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Understanding Nikon’s Three Light Metering Systems

Darrell Young (DigitalDarrell)

Keywords: nikon, camera, bodies

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The basis for a Nikon DSLR’s exposure meter is an RGB sensor that meters a wide area of the frame. When used with a G or D Nikkor CPU lens, the camera can set exposure based on the distribution of brightness, color, distance, and composition. Most people leave their cameras set to Matrix metering and enjoy excellent results. Others use the Center-weighted meter, or the Spot meter. Let's look more closely at each of the Nikon exposure meters.


(22 Votes )
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Originally written on May 29, 2013

Last updated on August 24, 2016


Sudheer Dattatray Dharmadhikari (ESSDEEDEE) on May 31, 2016

Great well explained .my doubts cleared Thanks Darrel

User on May 19, 2015

This Article nailed it! Thanks...The point where it mentioned that moving the AF point in Spot Metering, acquires metering reading based on the point, threw up an interesting qn - "In a situation, where im using BBF, and am lets say Single Point AF, and I'm trying to keep an object in Focus, but dont want to use the Metering from that Point" How do i achieve it? It might sound illogical in a practical scenario, but I'm just being curious! Or if I can RE Frame my question - Which button the AF ON or the Shutter activates Metering?

Adam Lumia (Ada3m) on January 22, 2015

Thank you, I have been "playing" with the metering modes and somewhat struggling to find the differences and how to use them creatively.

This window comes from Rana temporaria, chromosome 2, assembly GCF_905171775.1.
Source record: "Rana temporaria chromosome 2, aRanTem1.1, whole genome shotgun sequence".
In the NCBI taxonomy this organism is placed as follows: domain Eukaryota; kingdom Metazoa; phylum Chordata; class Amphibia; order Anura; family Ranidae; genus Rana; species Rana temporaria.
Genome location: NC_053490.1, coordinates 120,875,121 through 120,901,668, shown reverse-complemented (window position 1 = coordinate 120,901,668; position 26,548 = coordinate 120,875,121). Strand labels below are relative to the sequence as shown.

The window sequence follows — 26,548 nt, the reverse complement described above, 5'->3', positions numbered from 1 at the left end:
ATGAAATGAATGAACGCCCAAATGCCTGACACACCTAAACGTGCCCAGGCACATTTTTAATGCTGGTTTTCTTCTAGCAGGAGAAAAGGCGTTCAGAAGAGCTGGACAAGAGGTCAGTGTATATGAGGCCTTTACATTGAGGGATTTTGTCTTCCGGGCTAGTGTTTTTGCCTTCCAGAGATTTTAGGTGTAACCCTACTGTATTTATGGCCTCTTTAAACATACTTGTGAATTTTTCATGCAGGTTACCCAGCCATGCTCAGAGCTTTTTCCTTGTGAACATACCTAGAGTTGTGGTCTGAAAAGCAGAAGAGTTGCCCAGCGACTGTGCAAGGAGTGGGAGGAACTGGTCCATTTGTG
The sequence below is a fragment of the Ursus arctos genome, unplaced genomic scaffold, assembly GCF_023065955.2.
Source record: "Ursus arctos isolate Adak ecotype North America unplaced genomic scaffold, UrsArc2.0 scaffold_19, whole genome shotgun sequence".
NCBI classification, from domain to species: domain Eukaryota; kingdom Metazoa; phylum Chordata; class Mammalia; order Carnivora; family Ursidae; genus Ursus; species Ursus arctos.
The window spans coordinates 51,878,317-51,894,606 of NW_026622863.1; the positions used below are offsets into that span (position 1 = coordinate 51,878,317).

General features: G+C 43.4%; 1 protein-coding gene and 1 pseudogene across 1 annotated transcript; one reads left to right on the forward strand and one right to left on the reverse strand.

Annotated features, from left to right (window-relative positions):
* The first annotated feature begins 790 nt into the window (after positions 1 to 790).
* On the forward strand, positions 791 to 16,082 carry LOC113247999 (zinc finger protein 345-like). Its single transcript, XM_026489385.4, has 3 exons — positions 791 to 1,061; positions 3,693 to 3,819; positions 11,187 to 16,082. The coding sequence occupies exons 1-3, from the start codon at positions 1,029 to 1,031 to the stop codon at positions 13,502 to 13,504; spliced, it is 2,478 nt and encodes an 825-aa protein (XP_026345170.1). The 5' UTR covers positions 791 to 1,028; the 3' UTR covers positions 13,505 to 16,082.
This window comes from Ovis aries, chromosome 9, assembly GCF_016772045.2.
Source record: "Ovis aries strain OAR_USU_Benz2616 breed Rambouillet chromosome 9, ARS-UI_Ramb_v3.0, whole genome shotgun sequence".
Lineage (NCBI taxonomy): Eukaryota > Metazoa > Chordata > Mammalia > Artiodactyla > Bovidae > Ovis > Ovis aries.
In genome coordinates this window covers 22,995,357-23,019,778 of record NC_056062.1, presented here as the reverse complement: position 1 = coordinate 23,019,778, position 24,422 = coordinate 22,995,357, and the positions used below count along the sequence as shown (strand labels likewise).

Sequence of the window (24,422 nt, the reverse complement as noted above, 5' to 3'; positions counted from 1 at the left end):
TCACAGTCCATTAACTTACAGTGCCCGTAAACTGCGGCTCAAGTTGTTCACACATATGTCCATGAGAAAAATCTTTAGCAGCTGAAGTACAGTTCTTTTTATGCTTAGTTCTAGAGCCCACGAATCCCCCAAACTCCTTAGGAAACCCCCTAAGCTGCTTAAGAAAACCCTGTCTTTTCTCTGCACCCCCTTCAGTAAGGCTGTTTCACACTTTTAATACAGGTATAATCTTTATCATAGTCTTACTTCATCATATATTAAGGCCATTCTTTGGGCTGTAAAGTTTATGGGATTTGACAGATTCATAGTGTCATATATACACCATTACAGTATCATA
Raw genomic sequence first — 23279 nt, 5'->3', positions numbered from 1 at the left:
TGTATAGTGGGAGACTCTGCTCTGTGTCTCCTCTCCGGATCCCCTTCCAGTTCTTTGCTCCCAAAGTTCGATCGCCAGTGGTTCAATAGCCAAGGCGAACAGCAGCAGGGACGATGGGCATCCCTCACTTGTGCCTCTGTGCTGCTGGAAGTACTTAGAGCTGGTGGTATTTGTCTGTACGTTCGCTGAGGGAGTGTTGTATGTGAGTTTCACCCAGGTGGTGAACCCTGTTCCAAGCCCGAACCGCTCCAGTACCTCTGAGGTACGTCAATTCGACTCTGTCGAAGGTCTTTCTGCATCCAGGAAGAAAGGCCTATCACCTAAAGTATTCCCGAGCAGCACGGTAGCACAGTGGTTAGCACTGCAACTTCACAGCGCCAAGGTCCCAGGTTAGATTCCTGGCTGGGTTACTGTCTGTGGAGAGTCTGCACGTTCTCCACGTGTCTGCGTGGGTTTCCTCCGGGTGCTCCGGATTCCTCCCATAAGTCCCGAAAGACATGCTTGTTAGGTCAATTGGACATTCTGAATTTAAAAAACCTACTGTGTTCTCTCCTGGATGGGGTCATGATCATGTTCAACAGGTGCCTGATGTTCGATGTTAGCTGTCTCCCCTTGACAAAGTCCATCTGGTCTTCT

Ian Ross (Dadorian) on June 15, 2013

Thank you for this, it never occurred to me that I could meter by moving the AF point, simple thing but so useful, great article thanks

Rachel Garafola (rachelg2013) on June 12, 2013

Thank you Darrell, very helpful!

Mike Bell (mickeyb48) on June 9, 2013

Thanks Darrell, I sure do enjoy how you explain these topics

Gerry Gingell (Gerry Gingell) on June 8, 2013

Thank you so much for demystifying this. Much appreciated. Gerry

Robert de Jonge (RobertS46) on June 5, 2013

Thank you, Darrel, it's a very useful tutorial. I use Centre-weighted metering most of the time with a very long lens when I shoot birds. That gives me always good results.

User on June 1, 2013

Keep up the tutorials. I use the Quantum trio flash for weddings and Quantum recommends using matrix metering for their best flash results.

Robert Kim Holwick (hillsidekim) on May 31, 2013

Thanks Darrell, Once again an excellent explanation that everyone should be able to understand.

Kaya Corabatir (fotokaya) on May 31, 2013

Clear, concise explanation. I like to add that selection of metering is critical in flash photography. When using i-TTL balanced fill flash during daylight for backlit subjects, matrix metering should be used. However, if the background is very dark and the emphasis is on the foreground subjects, spot metering should be selected. Using matrix metering under such circumstances will result in underexposed shots.

Richard Luse (DaddySS) on May 30, 2013

Ribbon awarded for his generous support to the Fundraising Campaign 2014 Ribbon awarded for his generous support to the Fundraising Campaign 2015 Ribbon awarded for  his generous support to the Fundraising Campaign 2017 Ribbon awarded for his generous contribution to the 2019 Fundraising campaign

Thanks Darrell, good write up and very helpful as usual!

Tom Ferguson (tekneektom) on May 30, 2013

Donor Ribbon awarded for his support to the Fundraising Campaign 2014 Winner in the Annual Nikonians Best Images Contest 2015

Clear, concise explanation of metering. Thanks.

Chuck Szuberla (Chuckster902) on May 30, 2013

Like your clear concise explanation. Very helpful. Always good to go back to the basics.

Gary Wigle (wiglegb) on May 30, 2013

Spot metering is also a must in stage theater shots when flash is usually not used. I always put the spot on the face of the primary subject so the lighting is best where the focus will be.

Larry S (larsch01) on May 29, 2013

I tried spot metering on a difficult composition and as you pointed out, I gave up someting --intentionally blew out the background in order to capture the detail in the head of a bison. I remembered this section of your D800 book, which guided me to make that decision. Excelent advice!

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